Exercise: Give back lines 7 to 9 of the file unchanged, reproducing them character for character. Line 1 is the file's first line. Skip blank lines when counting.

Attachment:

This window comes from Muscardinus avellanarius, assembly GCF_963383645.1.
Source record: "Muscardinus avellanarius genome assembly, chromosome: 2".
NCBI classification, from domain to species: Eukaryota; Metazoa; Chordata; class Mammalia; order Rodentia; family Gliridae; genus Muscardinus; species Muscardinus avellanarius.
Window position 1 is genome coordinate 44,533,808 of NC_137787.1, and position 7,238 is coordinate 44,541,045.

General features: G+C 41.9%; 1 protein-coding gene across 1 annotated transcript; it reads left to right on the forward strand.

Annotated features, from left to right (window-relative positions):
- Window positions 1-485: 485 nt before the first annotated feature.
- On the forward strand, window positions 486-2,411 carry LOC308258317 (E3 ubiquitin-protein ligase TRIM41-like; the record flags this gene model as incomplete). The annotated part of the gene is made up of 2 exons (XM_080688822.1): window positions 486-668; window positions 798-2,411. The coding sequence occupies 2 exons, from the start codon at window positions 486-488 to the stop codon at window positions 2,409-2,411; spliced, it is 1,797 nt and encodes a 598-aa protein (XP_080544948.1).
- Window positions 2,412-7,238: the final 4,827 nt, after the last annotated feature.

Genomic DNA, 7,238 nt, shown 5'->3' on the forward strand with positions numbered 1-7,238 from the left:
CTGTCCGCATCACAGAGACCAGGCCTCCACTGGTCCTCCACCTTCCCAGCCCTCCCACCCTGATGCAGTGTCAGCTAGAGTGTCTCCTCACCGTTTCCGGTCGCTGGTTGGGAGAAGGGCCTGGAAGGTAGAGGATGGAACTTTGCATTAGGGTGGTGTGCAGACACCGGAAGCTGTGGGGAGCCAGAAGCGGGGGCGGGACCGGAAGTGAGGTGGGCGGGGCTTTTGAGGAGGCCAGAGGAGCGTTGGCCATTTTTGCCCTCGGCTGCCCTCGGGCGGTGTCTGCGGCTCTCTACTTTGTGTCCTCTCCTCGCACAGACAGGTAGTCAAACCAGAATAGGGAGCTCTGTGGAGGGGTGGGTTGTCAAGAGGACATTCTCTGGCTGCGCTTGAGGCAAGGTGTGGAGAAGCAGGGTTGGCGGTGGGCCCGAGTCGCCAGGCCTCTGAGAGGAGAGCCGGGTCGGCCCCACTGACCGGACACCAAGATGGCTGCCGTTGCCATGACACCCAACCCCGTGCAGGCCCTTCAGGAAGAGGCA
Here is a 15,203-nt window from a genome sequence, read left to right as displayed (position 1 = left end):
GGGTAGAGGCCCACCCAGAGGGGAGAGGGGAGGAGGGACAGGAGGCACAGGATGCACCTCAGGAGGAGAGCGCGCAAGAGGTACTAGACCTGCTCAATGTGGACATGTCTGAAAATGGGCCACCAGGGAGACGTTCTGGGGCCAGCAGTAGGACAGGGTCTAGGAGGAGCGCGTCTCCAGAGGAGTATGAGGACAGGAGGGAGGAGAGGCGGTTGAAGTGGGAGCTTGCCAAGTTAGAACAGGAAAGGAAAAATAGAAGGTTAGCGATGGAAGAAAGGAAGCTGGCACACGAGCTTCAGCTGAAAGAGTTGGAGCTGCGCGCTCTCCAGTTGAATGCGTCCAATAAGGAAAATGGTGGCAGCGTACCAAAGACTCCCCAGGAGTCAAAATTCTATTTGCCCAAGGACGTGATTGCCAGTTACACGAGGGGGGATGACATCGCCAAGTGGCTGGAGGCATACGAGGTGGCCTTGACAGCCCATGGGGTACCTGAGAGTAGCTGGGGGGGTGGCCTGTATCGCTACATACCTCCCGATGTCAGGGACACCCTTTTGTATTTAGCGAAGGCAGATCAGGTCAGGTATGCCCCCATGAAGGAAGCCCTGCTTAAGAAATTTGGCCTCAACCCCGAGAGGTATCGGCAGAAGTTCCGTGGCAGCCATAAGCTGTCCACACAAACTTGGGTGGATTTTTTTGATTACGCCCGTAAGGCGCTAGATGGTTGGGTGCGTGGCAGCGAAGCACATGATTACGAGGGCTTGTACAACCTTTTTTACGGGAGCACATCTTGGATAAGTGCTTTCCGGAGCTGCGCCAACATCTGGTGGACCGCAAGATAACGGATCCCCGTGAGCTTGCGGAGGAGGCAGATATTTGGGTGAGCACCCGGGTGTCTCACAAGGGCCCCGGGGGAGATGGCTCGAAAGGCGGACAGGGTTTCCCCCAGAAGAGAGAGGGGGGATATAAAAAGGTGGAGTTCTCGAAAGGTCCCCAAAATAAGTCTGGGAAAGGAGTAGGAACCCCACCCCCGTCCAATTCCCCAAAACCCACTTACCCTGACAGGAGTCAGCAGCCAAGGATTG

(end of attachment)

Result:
- Window positions 1-485: 485 nt before the first annotated feature.
- On the forward strand, window positions 486-2,411 carry LOC308258317 (E3 ubiquitin-protein ligase TRIM41-like; the record flags this gene model as incomplete). The annotated part of the gene is made up of 2 exons (XM_080688822.1): window positions 486-668; window positions 798-2,411. The coding sequence occupies 2 exons, from the start codon at window positions 486-488 to the stop codon at window positions 2,409-2,411; spliced, it is 1,797 nt and encodes a 598-aa protein (XP_080544948.1).
- Window positions 2,412-7,238: the final 4,827 nt, after the last annotated feature.